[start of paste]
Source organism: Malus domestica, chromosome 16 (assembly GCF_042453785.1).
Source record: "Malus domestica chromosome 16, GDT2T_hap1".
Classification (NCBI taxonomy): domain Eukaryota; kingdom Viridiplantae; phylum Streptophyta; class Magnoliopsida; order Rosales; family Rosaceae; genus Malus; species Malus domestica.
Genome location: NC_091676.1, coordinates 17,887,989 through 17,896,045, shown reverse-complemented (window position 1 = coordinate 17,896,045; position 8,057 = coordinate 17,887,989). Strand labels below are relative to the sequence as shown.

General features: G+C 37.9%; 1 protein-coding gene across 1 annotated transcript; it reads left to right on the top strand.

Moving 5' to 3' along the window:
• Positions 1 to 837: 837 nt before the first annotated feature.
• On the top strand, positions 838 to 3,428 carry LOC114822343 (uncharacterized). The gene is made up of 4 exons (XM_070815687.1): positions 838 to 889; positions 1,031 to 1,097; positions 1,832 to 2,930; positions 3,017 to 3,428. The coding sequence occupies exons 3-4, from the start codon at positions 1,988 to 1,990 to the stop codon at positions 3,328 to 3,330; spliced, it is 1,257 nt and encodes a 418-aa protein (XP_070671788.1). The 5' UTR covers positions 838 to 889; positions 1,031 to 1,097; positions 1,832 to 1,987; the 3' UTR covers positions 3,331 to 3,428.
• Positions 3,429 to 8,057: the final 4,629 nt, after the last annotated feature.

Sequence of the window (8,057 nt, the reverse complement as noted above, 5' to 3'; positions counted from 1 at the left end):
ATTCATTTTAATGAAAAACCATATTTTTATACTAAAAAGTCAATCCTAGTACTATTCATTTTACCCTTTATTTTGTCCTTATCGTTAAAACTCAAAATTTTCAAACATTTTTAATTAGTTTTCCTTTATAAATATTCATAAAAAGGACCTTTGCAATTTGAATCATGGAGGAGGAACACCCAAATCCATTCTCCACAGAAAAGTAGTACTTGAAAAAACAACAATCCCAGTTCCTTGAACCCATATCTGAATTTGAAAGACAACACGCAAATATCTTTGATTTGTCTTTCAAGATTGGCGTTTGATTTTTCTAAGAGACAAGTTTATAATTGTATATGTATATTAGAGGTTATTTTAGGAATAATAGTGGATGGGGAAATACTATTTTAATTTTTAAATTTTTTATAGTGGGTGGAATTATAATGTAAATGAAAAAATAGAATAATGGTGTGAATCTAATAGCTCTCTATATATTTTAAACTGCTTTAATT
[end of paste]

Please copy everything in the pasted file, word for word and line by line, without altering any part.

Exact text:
Source organism: Malus domestica, chromosome 16 (assembly GCF_042453785.1).
Source record: "Malus domestica chromosome 16, GDT2T_hap1".
Classification (NCBI taxonomy): domain Eukaryota; kingdom Viridiplantae; phylum Streptophyta; class Magnoliopsida; order Rosales; family Rosaceae; genus Malus; species Malus domestica.
Genome location: NC_091676.1, coordinates 17,887,989 through 17,896,045, shown reverse-complemented (window position 1 = coordinate 17,896,045; position 8,057 = coordinate 17,887,989). Strand labels below are relative to the sequence as shown.

General features: G+C 37.9%; 1 protein-coding gene across 1 annotated transcript; it reads left to right on the top strand.

Moving 5' to 3' along the window:
• Positions 1 to 837: 837 nt before the first annotated feature.
• On the top strand, positions 838 to 3,428 carry LOC114822343 (uncharacterized). The gene is made up of 4 exons (XM_070815687.1): positions 838 to 889; positions 1,031 to 1,097; positions 1,832 to 2,930; positions 3,017 to 3,428. The coding sequence occupies exons 3-4, from the start codon at positions 1,988 to 1,990 to the stop codon at positions 3,328 to 3,330; spliced, it is 1,257 nt and encodes a 418-aa protein (XP_070671788.1). The 5' UTR covers positions 838 to 889; positions 1,031 to 1,097; positions 1,832 to 1,987; the 3' UTR covers positions 3,331 to 3,428.
• Positions 3,429 to 8,057: the final 4,629 nt, after the last annotated feature.

Sequence of the window (8,057 nt, the reverse complement as noted above, 5' to 3'; positions counted from 1 at the left end):
ATTCATTTTAATGAAAAACCATATTTTTATACTAAAAAGTCAATCCTAGTACTATTCATTTTACCCTTTATTTTGTCCTTATCGTTAAAACTCAAAATTTTCAAACATTTTTAATTAGTTTTCCTTTATAAATATTCATAAAAAGGACCTTTGCAATTTGAATCATGGAGGAGGAACACCCAAATCCATTCTCCACAGAAAAGTAGTACTTGAAAAAACAACAATCCCAGTTCCTTGAACCCATATCTGAATTTGAAAGACAACACGCAAATATCTTTGATTTGTCTTTCAAGATTGGCGTTTGATTTTTCTAAGAGACAAGTTTATAATTGTATATGTATATTAGAGGTTATTTTAGGAATAATAGTGGATGGGGAAATACTATTTTAATTTTTAAATTTTTTATAGTGGGTGGAATTATAATGTAAATGAAAAAATAGAATAATGGTGTGAATCTAATAGCTCTCTATATATTTTAAACTGCTTTAATT